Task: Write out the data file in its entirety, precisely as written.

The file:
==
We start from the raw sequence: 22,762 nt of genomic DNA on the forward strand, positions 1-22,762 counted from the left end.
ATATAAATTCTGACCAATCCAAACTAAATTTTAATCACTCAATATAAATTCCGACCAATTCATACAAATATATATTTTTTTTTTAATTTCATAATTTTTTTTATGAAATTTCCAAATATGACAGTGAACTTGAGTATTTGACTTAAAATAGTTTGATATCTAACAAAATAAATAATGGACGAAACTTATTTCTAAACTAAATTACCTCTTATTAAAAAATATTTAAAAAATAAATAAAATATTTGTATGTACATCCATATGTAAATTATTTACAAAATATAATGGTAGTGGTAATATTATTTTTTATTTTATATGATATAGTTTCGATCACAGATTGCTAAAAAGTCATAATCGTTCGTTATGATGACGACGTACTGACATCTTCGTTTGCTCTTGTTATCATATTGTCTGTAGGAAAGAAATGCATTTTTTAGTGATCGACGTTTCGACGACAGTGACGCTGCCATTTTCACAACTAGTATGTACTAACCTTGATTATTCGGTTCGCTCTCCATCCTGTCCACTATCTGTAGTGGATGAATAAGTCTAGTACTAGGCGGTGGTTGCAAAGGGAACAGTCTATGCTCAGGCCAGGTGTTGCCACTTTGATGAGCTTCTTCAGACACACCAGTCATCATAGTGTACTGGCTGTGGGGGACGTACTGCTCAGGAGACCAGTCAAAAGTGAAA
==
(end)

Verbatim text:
We start from the raw sequence: 22,762 nt of genomic DNA on the forward strand, positions 1-22,762 counted from the left end.
ATATAAATTCTGACCAATCCAAACTAAATTTTAATCACTCAATATAAATTCCGACCAATTCATACAAATATATATTTTTTTTTTAATTTCATAATTTTTTTTATGAAATTTCCAAATATGACAGTGAACTTGAGTATTTGACTTAAAATAGTTTGATATCTAACAAAATAAATAATGGACGAAACTTATTTCTAAACTAAATTACCTCTTATTAAAAAATATTTAAAAAATAAATAAAATATTTGTATGTACATCCATATGTAAATTATTTACAAAATATAATGGTAGTGGTAATATTATTTTTTATTTTATATGATATAGTTTCGATCACAGATTGCTAAAAAGTCATAATCGTTCGTTATGATGACGACGTACTGACATCTTCGTTTGCTCTTGTTATCATATTGTCTGTAGGAAAGAAATGCATTTTTTAGTGATCGACGTTTCGACGACAGTGACGCTGCCATTTTCACAACTAGTATGTACTAACCTTGATTATTCGGTTCGCTCTCCATCCTGTCCACTATCTGTAGTGGATGAATAAGTCTAGTACTAGGCGGTGGTTGCAAAGGGAACAGTCTATGCTCAGGCCAGGTGTTGCCACTTTGATGAGCTTCTTCAGACACACCAGTCATCATAGTGTACTGGCTGTGGGGGACGTACTGCTCAGGAGACCAGTCAAAAGTGAAA